Federer for goal-line technology in football

June 28th, 2010 - 11:35 pm ICT by IANS  

Roger Federer London, June 28 (DPA) Not a fan of electronic line-calling in tennis, six-time Wimbledon winner Roger Federer, however, is convinced that technology would vastly help refereeing in football.
A day after horror-show officiating errors in the England vs Germany and Argentina vs Mexico World Cup matches, the world number two Swiss said Monday that electronics would be a welcome addition to the Beautiful Game.

“I do struggle a little bit with soccer at the time because there’s so many mistakes from umpires,” said the Wimbledon top seed. “Don’t blame them, they’re so far away sometimes from what’s happening.

“So many goals are disallowed that are goals and others are not counted that would be goals. It’s frustrating as a fan.

“You just hope that all those things go for you when you’re like in this kind of a stage of a tournament. They could have been sent home just because of that single mistake, and it’s incredible.

“I think it’s rough, to me it seems like it’s just crying for a change, a bit.”

England scored against Germany Sunday but the officials seemingly did not see that the ball had clearly crossed the line. Argentina scored a goal from a blatant offside position.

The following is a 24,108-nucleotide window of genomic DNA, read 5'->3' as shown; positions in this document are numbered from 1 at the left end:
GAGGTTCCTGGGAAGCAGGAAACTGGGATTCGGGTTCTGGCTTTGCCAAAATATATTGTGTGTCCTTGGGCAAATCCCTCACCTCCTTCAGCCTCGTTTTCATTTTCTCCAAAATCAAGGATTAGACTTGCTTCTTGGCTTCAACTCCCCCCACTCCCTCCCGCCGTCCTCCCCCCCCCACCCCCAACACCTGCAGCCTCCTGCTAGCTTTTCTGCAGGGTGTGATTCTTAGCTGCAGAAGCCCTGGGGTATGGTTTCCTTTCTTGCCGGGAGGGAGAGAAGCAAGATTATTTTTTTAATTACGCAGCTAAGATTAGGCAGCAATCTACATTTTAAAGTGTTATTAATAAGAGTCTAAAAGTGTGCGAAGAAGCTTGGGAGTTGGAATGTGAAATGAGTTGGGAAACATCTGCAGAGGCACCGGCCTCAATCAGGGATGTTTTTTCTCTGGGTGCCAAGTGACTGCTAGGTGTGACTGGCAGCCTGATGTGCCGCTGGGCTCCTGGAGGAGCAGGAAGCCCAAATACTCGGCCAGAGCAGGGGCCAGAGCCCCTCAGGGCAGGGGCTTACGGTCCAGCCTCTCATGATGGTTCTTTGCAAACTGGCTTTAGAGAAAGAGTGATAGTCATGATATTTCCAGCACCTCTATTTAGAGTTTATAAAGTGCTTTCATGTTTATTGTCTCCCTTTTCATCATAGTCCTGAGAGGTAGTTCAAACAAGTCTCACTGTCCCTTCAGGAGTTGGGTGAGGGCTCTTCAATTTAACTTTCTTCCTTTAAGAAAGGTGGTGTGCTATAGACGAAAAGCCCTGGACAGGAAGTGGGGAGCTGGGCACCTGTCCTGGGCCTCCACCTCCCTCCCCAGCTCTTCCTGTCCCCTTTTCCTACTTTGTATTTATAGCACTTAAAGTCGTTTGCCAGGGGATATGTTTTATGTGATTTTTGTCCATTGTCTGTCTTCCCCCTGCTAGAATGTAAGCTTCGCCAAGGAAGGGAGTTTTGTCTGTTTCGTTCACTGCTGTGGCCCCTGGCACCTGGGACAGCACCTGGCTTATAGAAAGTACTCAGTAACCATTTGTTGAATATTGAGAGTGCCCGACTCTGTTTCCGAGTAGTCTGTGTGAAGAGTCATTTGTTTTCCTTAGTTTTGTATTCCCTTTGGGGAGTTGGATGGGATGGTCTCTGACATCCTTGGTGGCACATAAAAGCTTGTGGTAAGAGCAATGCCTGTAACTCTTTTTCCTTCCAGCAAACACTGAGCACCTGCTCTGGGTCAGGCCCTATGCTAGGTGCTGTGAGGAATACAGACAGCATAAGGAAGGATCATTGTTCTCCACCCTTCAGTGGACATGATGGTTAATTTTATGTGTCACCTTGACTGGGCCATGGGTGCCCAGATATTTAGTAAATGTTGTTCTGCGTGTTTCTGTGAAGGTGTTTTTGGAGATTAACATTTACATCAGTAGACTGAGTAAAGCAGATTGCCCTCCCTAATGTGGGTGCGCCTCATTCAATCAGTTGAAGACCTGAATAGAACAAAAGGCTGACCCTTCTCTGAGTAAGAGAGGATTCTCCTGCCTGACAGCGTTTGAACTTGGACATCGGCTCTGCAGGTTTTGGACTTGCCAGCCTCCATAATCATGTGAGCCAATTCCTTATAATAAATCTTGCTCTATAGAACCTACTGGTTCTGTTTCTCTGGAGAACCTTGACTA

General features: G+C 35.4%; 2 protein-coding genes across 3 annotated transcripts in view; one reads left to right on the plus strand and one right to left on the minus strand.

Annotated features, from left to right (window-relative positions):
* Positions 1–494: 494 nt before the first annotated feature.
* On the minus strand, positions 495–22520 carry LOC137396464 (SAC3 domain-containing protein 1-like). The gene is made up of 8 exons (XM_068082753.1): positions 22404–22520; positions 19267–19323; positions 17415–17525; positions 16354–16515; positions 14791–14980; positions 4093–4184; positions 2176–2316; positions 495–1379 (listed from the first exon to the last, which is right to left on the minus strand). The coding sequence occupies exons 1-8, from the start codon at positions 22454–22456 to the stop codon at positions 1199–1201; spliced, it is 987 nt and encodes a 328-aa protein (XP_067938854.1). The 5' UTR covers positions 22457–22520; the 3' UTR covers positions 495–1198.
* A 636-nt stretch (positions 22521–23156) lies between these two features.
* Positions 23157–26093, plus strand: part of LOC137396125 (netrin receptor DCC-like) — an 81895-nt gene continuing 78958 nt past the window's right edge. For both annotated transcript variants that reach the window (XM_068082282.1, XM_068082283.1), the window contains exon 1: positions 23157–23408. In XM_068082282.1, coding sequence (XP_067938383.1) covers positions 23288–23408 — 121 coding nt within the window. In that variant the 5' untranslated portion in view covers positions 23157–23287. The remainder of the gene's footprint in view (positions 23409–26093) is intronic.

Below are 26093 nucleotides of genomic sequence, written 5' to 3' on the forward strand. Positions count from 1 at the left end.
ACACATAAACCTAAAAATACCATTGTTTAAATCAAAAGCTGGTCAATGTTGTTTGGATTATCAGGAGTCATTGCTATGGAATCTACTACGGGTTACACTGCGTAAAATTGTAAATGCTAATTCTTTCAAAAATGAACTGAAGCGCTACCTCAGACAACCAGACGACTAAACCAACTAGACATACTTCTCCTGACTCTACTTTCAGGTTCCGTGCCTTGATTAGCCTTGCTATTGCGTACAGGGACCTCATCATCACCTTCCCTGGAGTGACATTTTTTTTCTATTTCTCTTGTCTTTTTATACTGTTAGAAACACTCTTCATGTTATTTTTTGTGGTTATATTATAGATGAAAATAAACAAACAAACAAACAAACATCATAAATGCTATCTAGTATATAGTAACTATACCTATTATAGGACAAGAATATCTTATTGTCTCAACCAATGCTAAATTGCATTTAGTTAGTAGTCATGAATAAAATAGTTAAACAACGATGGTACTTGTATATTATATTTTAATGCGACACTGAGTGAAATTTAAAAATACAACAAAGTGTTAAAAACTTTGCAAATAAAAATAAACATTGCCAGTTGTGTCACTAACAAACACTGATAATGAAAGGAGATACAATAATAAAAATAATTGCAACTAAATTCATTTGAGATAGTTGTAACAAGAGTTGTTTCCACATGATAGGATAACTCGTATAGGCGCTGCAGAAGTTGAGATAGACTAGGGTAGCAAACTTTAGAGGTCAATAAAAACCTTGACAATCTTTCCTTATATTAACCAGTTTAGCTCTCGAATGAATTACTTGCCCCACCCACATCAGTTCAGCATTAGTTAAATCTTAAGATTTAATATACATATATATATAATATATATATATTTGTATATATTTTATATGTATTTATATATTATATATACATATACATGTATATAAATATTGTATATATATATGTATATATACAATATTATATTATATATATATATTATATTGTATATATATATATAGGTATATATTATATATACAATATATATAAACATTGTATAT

While he’s all for football upgrading, Federer has never approved of the Hawk-eye electronic system which judges within millimetres whee a tennis ball has landed on grass, hardcourt and indoor in his own sport. It’s not needed on clay due to ball marks.

“We have electronic line calling even though we don’t need it. They (football) should have it, and they don’t. So it’s a choice the guys have to make at the top,” said Federer.

The Swiss, careful not to offend countryman Sepp Blatter, who heads the ruling football body FIFA, said there is a fundamental difference in needs between football and tennis.

“One forehand down the line doesn’t change the outcome of the match; whereas one goal changes the entire mindset of a team, of a strategy.

“In tennis, we don’t have that. Guys (linesmen) are sitting there, not moving. They’re only staring at the line. It’s so much more simple. It’s going to even out throughout a career or a season, the good and bad calls.”

But he added: “Goals, it’s such a huge impact in those 90 minutes. It changes everything, there’s so many ways of trying to adjust the system.”

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